Melissa Lozada-Oliva is a Guatolombian nationally recognized & touring spoken word poet. She has been featured on Button Poetry, Bustle, the Guardian, Huffington Post, Glamour Magazine, & her mom’s Facebook statuses. She is a 2015 National Poetry Slam Champion, a Brenda Moosey Video Slam winner & the author of the chapbooks Plastic Pájaros & rude girl is lonely girl!. She is currently working on a chapbook with Button Poetry about Latinx identity & hair removal that will be released this June. She works in Boston as a professional book slinger. This week, Lozada-Olivia spoke to me about three of her favorite tweets, plus trolling the president and humor as a survival tactic.
Lozada-Olivia: This is an anecdote I am going to bring to my next job interview.
What are your favorite and least favorite things about Twitter?
Least favorite: Donald Trump’s access to it. Also, his general access to wifi is problematic. Favorite: Everyone’s ability to troll Sir Cheeto-Puff.
How if at all has the way you tweet changed over time?
I think my nihilistic humor has increased over the last year, as have everyone’s. I feel like I can’t go on Twitter without seeing something like, “lol death tho,” or “let’s netflix and apocolypse-fuck.” Actually that’s a good one I’m totally putting that in my drafts. Also, in the same way all of our old facebook statuses were like, “hmmm feeling like it’s a Thursday:)”. I think my tweets have become more deliberate and thoughtful, though I still actively type like I’m a 13-year-old girl.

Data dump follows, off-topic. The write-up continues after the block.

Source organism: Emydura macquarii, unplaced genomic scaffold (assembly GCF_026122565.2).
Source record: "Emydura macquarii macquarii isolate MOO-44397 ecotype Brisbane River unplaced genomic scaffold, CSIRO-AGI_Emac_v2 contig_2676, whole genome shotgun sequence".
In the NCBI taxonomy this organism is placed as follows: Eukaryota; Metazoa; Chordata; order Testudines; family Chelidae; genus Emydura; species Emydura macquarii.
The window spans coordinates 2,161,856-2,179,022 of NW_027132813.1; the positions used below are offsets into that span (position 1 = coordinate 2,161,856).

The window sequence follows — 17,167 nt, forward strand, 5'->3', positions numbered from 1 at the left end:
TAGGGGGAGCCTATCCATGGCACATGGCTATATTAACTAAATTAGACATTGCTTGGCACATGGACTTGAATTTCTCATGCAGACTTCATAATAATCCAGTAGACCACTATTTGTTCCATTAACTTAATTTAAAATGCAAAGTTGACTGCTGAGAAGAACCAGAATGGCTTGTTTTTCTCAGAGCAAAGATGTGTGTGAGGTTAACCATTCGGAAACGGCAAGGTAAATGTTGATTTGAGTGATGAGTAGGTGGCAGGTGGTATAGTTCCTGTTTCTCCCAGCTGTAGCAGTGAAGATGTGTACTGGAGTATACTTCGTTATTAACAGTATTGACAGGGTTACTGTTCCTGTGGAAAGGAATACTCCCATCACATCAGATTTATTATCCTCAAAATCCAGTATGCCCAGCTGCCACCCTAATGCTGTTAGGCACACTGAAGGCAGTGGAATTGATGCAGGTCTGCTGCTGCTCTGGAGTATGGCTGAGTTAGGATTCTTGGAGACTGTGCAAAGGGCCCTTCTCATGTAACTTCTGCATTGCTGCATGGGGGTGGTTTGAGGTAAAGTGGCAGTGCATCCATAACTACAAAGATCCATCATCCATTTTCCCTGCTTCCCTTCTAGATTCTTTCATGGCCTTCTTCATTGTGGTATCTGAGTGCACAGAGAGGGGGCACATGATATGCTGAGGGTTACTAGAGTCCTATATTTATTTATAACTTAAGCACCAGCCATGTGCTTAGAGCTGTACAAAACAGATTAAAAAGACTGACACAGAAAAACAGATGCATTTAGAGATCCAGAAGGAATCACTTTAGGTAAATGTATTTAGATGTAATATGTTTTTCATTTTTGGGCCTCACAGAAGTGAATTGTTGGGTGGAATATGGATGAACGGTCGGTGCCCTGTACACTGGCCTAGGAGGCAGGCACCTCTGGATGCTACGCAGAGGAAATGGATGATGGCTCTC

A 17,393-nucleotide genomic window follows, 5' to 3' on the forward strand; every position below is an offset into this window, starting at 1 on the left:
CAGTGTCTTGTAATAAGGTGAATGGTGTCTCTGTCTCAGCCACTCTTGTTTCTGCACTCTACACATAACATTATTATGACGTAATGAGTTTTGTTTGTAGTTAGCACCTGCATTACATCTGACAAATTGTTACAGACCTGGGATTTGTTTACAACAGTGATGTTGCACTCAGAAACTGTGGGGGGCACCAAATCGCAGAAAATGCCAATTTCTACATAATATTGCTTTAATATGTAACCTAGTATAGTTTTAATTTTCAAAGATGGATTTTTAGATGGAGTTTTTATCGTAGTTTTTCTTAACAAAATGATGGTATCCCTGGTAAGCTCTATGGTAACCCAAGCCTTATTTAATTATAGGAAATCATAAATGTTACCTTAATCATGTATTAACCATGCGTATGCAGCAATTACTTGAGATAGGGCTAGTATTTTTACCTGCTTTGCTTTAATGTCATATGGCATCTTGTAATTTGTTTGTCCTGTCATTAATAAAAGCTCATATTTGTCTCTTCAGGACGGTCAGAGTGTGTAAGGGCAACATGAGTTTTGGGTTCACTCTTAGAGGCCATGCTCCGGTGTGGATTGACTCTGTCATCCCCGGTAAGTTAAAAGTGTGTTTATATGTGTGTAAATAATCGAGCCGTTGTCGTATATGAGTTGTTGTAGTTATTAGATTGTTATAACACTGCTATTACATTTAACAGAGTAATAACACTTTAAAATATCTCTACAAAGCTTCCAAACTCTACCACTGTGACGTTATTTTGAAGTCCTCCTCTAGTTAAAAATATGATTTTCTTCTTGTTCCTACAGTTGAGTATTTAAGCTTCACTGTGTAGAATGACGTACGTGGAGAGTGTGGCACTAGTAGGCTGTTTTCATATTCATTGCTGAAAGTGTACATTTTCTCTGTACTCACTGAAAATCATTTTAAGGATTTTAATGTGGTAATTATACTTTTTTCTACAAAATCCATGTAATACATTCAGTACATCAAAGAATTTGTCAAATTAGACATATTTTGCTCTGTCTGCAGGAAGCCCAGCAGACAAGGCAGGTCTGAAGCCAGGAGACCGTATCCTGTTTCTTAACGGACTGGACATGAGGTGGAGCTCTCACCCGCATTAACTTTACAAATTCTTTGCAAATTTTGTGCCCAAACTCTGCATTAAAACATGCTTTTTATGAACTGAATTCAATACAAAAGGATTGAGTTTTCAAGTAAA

This is for when the interviewer asks me what me “passions” are.
How is writing tweets different from writing poems? How is it similar?
Twitter was meant for poets. 140 characters is in it’s own way a kind of poetic form. It limits what you have to say, and this ultimately changes the construct of your sentence. I’ve definitely written poems out of my tweets—for example, I have an ongoing tweet where I say “IT TURNS ME ON WHEN YOU” then insert something that’s incredibly misogynist or disappointing (tell me you’re a hand-gun enthusiast or tell me you work part time as a DJ for a Zumba Class that only pays you in gas but it’s chill because you still live with your mom). I like taking commonly used phrases and twisting them to talk about my frustrations with the burning world.
What are your favorite subjects to tweet about? Are they the same subjects you like to write about elsewhere?
My poems are all about being a Latino child of immigrants, never having enough money, and the way my sadness for boys and my sadness for the world collides. My tweets are the same. I think I also like poking fun at structured notions of what it means to be a successful person or just a real person. The tweets I chose are all me making fun of what it means to be a “leader” what it means to “have passions” or what it means to be “extroverted.” I want to say that I’m trying to make myself (an other millenials of color) feel less like an alien, but really, I’m trying to say that it’s okay to be an alien.
This is how I’m going to behave at the interview. I will get this job.
What is one piece of advice you’d give to someone trying to enjoy their time online?
Be creative and diverse in the music you choose in your video of a nazi getting punched.
How do you keep your sense of humor when you are not feeling particularly like being funny?
I’m not sure, it never really goes away. It can kind of be a survival tactic sometimes. It’s hard not to have a sense of humor right now because everything seems like a really long, bad joke and we’re all just bracing ourselves for the horrific punchline. Humor is so important right now. Laughing keeps you alive.
Jenny Nelson lives and writes in Brooklyn.